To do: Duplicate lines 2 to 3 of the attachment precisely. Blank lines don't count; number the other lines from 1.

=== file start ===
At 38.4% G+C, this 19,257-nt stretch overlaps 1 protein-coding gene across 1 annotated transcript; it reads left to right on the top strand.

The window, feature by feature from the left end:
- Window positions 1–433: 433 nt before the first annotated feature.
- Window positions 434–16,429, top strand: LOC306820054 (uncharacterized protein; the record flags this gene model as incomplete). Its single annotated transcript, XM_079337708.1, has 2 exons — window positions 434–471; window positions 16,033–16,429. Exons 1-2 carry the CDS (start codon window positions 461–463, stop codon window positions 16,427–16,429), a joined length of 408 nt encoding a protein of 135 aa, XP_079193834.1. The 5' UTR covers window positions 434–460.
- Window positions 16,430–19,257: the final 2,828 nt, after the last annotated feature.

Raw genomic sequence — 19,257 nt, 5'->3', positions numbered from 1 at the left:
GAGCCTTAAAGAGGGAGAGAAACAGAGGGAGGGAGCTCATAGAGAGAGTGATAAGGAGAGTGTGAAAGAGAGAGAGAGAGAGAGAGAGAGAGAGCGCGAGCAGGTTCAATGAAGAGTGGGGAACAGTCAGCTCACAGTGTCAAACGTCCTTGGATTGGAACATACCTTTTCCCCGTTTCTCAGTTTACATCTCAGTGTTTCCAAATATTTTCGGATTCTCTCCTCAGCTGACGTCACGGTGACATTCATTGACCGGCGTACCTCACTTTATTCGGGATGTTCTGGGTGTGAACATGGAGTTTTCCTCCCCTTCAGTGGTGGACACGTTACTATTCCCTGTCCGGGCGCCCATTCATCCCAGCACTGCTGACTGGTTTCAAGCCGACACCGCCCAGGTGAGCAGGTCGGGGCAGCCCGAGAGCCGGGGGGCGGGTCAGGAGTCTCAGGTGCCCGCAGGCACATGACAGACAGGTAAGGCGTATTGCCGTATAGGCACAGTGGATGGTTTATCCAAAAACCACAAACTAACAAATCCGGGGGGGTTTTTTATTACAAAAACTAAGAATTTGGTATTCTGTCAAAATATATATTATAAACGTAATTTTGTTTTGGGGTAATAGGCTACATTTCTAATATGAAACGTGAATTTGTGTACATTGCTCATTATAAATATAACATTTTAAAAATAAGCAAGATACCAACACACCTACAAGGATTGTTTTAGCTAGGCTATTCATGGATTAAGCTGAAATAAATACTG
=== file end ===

The window, feature by feature from the left end:
- Window positions 1–433: 433 nt before the first annotated feature.